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Covered in freckles

I spent the morning back at Eastnor Pottery, throwing some lidded pots. Well, I say “some” – I was actually on a bit of a roll and threw ten pots and ten lids. They won’t all form matching pairs though – I was throwing “freehand” without weighing the lumps of clay or using calipers to get exact measurements. After a really busy few weeks at work, all I wanted to do was relax, and not put myself under any additional pressure to throw accurately. I’ll go back in a few months, after work has calmed down a bit, select just a couple of pots and lids that fortuitously fit together, and finish just those. All the rest can go on the reclaim pile and get recycled.

My completed tagine

It was a lovely sunny day, so I took my lunch out into the garden of the pottery to get some much-needed Vitamin D. I realised that my arms were absolutely covered with spots of terracotta clay from throwing – it looked like I had a massive attack of freckles! And it wasn’t just my arms – I’d got specks of clay all over my glasses too. I scraped them off with a tissue, and then realised the downside of having photochromic lenses. Instead of dark spots of clay obscuring my vision, I now had mostly darkened lenses with light spots where the photochromic polymers had been protected by the clay. Most peculiar! I came home about 2pm and jumped straight in the shower to try to wash off all the clay – throwing is definitely a very messy business!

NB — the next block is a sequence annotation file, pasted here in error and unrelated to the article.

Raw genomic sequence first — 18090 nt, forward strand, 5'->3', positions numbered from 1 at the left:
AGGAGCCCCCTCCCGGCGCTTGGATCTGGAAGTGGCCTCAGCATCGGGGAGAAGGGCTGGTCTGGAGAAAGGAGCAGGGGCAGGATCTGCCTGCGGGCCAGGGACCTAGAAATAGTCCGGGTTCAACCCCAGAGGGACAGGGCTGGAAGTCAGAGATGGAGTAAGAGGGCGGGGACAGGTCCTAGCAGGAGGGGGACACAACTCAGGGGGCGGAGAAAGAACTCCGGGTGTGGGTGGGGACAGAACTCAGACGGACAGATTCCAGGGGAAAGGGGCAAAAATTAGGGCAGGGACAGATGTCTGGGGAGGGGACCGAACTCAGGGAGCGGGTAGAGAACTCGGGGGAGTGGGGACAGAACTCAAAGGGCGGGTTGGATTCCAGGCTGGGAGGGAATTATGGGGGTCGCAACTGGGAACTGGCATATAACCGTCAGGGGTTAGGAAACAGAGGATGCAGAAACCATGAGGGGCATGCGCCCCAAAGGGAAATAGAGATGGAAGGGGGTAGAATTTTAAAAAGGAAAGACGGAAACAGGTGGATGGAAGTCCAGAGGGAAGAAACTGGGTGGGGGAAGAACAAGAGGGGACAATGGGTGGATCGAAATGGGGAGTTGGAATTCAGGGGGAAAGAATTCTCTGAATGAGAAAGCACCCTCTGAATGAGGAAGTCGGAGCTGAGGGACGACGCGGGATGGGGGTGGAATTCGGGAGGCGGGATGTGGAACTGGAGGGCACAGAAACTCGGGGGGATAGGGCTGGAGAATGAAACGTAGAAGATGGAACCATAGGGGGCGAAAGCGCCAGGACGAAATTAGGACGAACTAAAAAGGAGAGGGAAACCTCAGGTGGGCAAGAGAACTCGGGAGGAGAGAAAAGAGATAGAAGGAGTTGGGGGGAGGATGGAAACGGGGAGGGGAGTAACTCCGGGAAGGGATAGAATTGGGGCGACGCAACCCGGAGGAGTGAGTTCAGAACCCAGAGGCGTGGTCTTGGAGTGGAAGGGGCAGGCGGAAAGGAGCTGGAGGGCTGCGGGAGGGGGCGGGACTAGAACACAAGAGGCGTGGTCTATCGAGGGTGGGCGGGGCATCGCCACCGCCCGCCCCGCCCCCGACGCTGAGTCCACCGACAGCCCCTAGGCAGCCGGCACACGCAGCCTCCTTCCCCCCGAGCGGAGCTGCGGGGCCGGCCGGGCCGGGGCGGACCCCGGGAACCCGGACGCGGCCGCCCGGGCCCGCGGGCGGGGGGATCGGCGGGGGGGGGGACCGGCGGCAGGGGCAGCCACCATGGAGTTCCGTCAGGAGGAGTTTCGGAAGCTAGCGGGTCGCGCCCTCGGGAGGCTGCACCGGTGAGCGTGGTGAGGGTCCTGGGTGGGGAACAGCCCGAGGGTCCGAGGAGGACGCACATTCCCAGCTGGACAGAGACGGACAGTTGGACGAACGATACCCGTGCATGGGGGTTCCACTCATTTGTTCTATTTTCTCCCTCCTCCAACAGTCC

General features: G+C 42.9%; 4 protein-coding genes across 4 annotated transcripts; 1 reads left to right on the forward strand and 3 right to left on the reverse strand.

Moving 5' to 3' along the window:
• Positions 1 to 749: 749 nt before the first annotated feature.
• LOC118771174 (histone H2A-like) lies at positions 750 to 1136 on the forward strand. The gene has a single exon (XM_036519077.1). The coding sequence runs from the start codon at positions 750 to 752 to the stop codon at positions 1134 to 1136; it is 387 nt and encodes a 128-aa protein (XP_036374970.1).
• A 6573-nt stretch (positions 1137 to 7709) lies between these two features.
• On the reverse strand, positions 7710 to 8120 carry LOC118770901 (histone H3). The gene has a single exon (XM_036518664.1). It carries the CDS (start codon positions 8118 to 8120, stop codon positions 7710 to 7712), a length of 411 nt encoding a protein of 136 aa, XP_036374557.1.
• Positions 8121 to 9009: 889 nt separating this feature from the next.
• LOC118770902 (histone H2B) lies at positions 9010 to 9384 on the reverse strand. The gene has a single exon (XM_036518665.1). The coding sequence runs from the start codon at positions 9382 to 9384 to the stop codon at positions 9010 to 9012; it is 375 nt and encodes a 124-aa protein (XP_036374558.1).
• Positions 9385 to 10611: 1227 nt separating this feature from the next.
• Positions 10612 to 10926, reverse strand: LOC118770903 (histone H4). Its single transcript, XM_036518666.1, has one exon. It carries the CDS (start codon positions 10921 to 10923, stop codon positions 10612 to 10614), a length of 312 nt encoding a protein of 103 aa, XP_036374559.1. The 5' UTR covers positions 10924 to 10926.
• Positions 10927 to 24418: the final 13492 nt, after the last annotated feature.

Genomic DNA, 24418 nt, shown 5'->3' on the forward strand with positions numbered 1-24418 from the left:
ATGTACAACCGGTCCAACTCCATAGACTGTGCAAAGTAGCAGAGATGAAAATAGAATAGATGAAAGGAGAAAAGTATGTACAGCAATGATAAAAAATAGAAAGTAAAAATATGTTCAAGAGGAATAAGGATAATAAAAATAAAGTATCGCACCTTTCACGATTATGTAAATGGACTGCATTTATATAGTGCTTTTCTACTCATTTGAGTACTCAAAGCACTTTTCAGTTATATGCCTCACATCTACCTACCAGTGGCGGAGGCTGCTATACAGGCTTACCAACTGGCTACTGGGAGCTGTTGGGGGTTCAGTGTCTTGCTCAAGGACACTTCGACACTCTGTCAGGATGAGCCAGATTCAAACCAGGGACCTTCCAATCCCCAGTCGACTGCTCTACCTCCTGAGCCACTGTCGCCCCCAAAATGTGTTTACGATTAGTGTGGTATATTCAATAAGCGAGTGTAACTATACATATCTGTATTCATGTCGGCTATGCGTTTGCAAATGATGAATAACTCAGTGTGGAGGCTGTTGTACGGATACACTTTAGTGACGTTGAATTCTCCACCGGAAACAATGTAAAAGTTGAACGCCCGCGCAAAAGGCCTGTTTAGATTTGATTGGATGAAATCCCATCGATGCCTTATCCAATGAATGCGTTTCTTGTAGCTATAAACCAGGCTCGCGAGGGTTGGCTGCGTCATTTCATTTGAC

While I was at the pottery, I also picked up the tagine that I finished last time I was there. To give you a feeling of the scale, it’s about 20cm high and is a good size to make a dinner for one. The idea is that, as the casserole cooks, steam rises up the conical lid, condenses, and drips back into the base. I’m looking forward to giving it a go, though I know I’ll have to be careful putting the pot directly on the hob.¬† Terracotta¬† tagines are notorious for being susceptible to heat-shock – you have to heat them up very slowly and gently otherwise they are liable to explode! It may be safer to use the base of my slow-cooker as the heat-source instead.


{ 2 } Comments

  1. Julia Jackson | 26 May 2013 at 9:43 pm | Permalink

    Dear Gillian: with tagines, the accepted wisdom (as put out by Lakeland!) is to use a diffuser over the heat source. I admit I haven’t yet tried it myself, having a very pretty tagine sitting on a shelf in the kitchen which hasn’t been used yet (my tagine-type dishes having been casseroled to date), but I believe it works well. It might be worth trying it – I thnk you can probably buy diffuserd at a good hardware shop – or Lakeland on line (or in store), and they have a rather good recipe book for tagines, too. Hope yours is successful.

  2. Gillian | 26 May 2013 at 10:13 pm | Permalink

    Thanks Julia – that sounds good advice.